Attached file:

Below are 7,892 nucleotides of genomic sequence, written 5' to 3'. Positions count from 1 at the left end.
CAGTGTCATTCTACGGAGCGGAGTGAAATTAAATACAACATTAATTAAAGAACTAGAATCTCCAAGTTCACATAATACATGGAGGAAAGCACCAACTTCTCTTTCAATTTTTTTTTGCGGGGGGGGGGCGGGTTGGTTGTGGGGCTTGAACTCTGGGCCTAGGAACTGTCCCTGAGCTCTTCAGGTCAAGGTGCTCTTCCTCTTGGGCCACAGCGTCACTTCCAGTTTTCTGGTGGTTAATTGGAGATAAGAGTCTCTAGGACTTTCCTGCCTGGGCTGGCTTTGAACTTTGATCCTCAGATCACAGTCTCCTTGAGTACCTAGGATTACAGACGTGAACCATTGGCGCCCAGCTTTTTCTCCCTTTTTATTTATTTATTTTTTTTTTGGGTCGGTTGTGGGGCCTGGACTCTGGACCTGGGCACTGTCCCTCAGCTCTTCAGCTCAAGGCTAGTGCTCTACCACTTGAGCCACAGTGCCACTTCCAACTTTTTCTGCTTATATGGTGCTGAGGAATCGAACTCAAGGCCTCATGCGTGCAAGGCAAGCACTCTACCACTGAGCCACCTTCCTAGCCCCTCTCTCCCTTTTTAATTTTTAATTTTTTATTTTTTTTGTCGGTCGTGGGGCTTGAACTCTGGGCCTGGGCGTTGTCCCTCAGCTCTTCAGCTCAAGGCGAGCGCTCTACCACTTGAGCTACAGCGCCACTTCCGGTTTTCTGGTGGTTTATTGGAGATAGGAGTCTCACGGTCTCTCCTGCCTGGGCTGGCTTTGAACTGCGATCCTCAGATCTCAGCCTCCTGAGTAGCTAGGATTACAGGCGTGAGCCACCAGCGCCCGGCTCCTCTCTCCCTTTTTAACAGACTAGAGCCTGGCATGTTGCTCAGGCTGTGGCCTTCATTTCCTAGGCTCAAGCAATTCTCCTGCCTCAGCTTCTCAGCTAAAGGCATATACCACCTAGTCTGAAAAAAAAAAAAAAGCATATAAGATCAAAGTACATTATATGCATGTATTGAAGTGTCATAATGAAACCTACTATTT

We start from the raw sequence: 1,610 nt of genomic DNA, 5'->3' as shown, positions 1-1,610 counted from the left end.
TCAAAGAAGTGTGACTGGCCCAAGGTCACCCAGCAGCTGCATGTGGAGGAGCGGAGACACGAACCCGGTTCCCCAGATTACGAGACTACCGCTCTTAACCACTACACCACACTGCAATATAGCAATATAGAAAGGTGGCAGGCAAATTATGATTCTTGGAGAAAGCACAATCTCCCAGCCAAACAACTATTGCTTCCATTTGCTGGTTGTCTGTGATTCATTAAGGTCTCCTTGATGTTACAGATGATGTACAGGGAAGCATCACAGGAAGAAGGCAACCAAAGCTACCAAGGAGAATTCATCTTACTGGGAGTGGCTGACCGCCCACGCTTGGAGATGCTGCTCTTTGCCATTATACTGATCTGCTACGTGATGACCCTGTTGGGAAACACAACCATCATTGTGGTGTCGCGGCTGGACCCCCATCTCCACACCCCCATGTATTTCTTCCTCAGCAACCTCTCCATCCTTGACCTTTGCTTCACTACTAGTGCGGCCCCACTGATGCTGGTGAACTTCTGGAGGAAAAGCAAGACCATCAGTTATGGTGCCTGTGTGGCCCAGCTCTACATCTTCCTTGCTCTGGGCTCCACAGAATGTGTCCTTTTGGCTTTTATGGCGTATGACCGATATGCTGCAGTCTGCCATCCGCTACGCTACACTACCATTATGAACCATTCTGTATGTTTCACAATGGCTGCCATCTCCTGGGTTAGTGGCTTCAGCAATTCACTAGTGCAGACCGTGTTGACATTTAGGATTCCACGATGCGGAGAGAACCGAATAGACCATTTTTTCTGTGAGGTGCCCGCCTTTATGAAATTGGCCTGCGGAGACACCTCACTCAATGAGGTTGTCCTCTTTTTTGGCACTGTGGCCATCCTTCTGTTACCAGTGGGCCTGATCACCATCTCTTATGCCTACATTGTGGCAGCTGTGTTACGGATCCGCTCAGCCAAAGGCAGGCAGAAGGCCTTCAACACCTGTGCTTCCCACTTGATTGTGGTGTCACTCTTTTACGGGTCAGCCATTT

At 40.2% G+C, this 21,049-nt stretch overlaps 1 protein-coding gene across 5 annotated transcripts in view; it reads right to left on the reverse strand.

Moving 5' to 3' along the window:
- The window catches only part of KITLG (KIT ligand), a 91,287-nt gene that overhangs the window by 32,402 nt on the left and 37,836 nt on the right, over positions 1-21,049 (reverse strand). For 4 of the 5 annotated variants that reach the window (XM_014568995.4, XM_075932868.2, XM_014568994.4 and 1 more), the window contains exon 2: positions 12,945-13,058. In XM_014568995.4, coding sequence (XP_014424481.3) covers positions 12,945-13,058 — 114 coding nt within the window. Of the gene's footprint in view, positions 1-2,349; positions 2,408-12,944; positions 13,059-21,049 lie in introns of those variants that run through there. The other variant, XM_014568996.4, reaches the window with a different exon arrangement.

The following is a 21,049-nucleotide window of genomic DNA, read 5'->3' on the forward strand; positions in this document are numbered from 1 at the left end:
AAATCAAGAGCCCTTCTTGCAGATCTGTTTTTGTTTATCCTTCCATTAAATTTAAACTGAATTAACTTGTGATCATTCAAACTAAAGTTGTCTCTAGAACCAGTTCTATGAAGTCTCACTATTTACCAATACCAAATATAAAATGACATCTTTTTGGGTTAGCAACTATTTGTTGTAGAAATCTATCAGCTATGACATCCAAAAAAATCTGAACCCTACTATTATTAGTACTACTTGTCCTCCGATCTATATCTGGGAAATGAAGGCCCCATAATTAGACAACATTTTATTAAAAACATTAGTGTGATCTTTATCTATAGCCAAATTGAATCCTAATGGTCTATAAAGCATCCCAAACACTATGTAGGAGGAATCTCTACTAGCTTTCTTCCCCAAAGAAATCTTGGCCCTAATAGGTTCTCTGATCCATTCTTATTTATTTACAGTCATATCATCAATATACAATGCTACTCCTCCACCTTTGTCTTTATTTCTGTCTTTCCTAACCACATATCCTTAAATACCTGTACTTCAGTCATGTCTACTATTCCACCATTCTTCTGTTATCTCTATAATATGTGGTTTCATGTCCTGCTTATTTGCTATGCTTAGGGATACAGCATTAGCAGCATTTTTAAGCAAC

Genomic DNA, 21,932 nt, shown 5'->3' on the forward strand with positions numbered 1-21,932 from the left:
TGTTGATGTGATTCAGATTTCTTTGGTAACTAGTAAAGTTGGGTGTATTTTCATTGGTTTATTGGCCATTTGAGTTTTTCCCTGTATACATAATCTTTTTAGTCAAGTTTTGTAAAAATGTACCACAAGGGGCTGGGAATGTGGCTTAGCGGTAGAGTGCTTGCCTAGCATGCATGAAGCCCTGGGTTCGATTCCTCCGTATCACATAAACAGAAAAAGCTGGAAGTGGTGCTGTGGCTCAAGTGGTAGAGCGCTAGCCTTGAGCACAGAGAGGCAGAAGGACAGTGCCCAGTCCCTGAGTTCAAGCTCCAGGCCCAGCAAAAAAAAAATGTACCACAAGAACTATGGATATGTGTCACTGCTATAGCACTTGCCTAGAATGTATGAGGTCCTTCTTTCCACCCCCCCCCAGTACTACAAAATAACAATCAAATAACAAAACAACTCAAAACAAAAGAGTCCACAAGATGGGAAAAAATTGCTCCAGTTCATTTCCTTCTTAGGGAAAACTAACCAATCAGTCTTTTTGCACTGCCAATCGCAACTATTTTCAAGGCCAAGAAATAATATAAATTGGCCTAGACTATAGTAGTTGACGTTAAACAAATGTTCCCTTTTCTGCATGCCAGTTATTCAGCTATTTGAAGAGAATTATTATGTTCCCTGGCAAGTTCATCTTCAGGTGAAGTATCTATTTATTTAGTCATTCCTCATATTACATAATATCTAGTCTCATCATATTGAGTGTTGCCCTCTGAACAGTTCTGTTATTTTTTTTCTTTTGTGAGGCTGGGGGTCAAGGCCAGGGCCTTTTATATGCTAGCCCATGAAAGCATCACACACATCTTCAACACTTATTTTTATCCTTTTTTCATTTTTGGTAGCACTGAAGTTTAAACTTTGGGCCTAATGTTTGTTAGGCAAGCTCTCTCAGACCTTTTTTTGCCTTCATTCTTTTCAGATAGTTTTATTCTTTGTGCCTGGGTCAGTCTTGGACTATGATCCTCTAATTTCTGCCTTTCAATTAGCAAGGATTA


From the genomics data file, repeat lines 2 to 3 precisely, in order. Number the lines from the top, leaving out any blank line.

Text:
CAGTGTCATTCTACGGAGCGGAGTGAAATTAAATACAACATTAATTAAAGAACTAGAATCTCCAAGTTCACATAATACATGGAGGAAAGCACCAACTTCTCTTTCAATTTTTTTTTGCGGGGGGGGGGCGGGTTGGTTGTGGGGCTTGAACTCTGGGCCTAGGAACTGTCCCTGAGCTCTTCAGGTCAAGGTGCTCTTCCTCTTGGGCCACAGCGTCACTTCCAGTTTTCTGGTGGTTAATTGGAGATAAGAGTCTCTAGGACTTTCCTGCCTGGGCTGGCTTTGAACTTTGATCCTCAGATCACAGTCTCCTTGAGTACCTAGGATTACAGACGTGAACCATTGGCGCCCAGCTTTTTCTCCCTTTTTATTTATTTATTTTTTTTTTGGGTCGGTTGTGGGGCCTGGACTCTGGACCTGGGCACTGTCCCTCAGCTCTTCAGCTCAAGGCTAGTGCTCTACCACTTGAGCCACAGTGCCACTTCCAACTTTTTCTGCTTATATGGTGCTGAGGAATCGAACTCAAGGCCTCATGCGTGCAAGGCAAGCACTCTACCACTGAGCCACCTTCCTAGCCCCTCTCTCCCTTTTTAATTTTTAATTTTTTATTTTTTTTGTCGGTCGTGGGGCTTGAACTCTGGGCCTGGGCGTTGTCCCTCAGCTCTTCAGCTCAAGGCGAGCGCTCTACCACTTGAGCTACAGCGCCACTTCCGGTTTTCTGGTGGTTTATTGGAGATAGGAGTCTCACGGTCTCTCCTGCCTGGGCTGGCTTTGAACTGCGATCCTCAGATCTCAGCCTCCTGAGTAGCTAGGATTACAGGCGTGAGCCACCAGCGCCCGGCTCCTCTCTCCCTTTTTAACAGACTAGAGCCTGGCATGTTGCTCAGGCTGTGGCCTTCATTTCCTAGGCTCAAGCAATTCTCCTGCCTCAGCTTCTCAGCTAAAGGCATATACCACCTAGTCTGAAAAAAAAAAAAAAGCATATAAGATCAAAGTACATTATATGCATGTATTGAAGTGTCATAATGAAACCTACTATTT

We start from the raw sequence: 1,610 nt of genomic DNA, 5'->3' as shown, positions 1-1,610 counted from the left end.